• Providing direct nursing care to residents of long term care facilities

• Planning and/or executing the physical, psychological and social care of the residents

• Ensuring medication is dispensed on time and properly

• Overseeing the work of nurse’s aides

• Ensuring the provision of a high standard of resident/patient care at all times

• Ensuring patients are being treated in a caring and compassionate manner

• Liaising with therapists to provide proper care

• Promoting maximum personal and functional independence

• Directing and assisting Care Aides in the use of appropriate procedures

• Assisting the physician with examinations, diagnostic tests and therapeutic measures

• Evaluating the effectiveness of nursing care treatments

• Monitoring for significant changes in the condition of any resident

• Recommending and implementing changes to care plan as necessary

• Maintaining accurate records of residents' condition and health care requirements

• Participating in meal service to ensure that all residents receive adequate nourishment

• Responding appropriately to emergencies

 

 

Who Creates Jobs for Long Term Care Facility Nurses?

The following types of organizations hire long Term Care Nurses on a part-time, casual, full-time or contractual basis:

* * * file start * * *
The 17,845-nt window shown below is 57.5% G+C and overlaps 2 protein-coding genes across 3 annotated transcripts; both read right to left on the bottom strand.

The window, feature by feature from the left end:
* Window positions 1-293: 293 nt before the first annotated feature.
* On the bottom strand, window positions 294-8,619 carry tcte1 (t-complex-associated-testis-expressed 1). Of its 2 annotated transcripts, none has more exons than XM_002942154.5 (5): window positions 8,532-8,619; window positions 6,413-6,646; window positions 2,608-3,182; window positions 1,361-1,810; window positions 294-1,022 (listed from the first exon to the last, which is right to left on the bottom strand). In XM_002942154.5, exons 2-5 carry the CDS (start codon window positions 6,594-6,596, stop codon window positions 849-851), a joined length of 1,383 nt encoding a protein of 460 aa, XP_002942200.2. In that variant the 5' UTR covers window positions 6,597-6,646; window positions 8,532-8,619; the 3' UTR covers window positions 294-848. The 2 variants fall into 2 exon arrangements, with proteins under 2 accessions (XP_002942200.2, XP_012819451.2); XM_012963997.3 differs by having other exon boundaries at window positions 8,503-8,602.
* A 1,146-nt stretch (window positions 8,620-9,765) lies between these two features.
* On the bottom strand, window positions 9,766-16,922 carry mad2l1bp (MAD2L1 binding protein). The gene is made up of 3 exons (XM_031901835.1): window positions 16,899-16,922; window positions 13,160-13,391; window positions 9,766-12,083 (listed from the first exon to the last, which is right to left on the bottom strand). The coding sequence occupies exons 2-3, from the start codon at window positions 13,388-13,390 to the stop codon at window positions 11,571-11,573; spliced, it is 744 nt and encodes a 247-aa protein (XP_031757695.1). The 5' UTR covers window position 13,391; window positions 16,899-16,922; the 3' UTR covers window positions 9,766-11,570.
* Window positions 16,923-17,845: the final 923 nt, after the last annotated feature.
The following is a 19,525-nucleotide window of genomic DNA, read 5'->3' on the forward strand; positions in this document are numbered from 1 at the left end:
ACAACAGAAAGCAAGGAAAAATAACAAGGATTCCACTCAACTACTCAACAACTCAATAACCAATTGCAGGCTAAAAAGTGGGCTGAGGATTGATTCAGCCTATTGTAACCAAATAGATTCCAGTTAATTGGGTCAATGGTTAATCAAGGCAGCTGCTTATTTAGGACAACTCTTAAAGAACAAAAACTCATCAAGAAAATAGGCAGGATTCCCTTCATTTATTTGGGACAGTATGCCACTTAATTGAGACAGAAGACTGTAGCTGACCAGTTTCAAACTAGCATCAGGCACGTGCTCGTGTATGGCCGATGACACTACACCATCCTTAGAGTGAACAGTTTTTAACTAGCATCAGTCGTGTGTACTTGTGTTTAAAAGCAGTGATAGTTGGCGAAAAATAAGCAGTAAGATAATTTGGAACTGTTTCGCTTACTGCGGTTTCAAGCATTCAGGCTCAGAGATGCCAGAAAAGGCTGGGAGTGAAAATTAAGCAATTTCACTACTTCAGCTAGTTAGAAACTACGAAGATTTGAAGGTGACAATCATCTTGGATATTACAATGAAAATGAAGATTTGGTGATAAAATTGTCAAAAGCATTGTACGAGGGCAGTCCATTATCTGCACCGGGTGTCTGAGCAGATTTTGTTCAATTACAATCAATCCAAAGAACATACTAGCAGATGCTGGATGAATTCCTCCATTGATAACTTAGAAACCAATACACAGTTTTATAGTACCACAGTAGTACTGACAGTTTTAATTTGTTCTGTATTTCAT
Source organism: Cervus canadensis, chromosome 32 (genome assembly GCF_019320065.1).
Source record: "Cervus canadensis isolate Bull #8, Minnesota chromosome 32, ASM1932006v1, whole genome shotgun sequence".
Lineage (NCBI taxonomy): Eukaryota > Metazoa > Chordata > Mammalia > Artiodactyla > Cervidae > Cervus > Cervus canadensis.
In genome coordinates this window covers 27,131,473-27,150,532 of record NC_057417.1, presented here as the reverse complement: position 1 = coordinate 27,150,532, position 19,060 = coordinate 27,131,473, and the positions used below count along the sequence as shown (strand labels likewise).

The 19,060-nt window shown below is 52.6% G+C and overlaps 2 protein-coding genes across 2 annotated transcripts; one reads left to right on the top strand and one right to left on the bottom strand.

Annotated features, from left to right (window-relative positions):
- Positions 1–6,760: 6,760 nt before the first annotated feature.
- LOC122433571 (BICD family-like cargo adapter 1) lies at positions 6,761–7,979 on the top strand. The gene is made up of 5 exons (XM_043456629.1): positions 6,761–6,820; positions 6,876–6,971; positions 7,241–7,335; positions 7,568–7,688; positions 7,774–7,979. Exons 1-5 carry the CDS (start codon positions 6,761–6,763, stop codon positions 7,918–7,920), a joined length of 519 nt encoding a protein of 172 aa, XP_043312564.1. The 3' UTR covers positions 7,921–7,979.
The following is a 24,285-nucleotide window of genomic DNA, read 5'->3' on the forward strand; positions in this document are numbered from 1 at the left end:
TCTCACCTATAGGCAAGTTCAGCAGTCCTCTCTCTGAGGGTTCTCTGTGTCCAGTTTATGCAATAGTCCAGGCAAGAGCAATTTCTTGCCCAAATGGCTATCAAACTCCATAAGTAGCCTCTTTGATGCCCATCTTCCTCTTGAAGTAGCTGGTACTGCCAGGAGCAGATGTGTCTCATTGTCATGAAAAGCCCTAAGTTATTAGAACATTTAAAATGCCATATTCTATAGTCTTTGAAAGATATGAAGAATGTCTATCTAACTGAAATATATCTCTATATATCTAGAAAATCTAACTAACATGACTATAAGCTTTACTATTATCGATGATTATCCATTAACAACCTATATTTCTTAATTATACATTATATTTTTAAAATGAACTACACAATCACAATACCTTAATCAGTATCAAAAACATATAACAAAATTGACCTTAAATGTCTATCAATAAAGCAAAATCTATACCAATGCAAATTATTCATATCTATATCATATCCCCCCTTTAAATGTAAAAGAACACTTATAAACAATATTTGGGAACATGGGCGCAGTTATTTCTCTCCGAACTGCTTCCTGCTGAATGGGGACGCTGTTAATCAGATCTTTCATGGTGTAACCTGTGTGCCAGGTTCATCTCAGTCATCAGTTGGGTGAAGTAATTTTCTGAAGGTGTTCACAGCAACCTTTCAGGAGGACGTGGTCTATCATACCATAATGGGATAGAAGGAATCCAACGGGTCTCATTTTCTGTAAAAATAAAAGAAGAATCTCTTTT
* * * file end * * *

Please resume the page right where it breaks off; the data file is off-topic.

• Publicly funded and private nursing homes

• Hospitals and other healthcare facilities

• Assisted living communities

• Home health care agencies (non-profit, not-for-profit and for-profit)

 

 

Find Long Term Care Facility Nurse Job Opportunities

Long Term Care Facility Nurse Jobs - Canada

 

Long Term Care Facility Nurse Jobs - United States

 


 

 

 

Certification Needed to Become a Long Term Care Nurse

 

Canada: Long Term Care Nurse Licensing

 

In all Canadian provinces and territories (except Québec) Registered Nurses and Licensed Practical Nurses must be licensed by their provincial/territorial regulating body. To become licensed as a Registered Nurse in Canada, you must graduate from an approved Bachelor of Nursing program and pass the Canadian Registered Nurse Examination (CRNE).*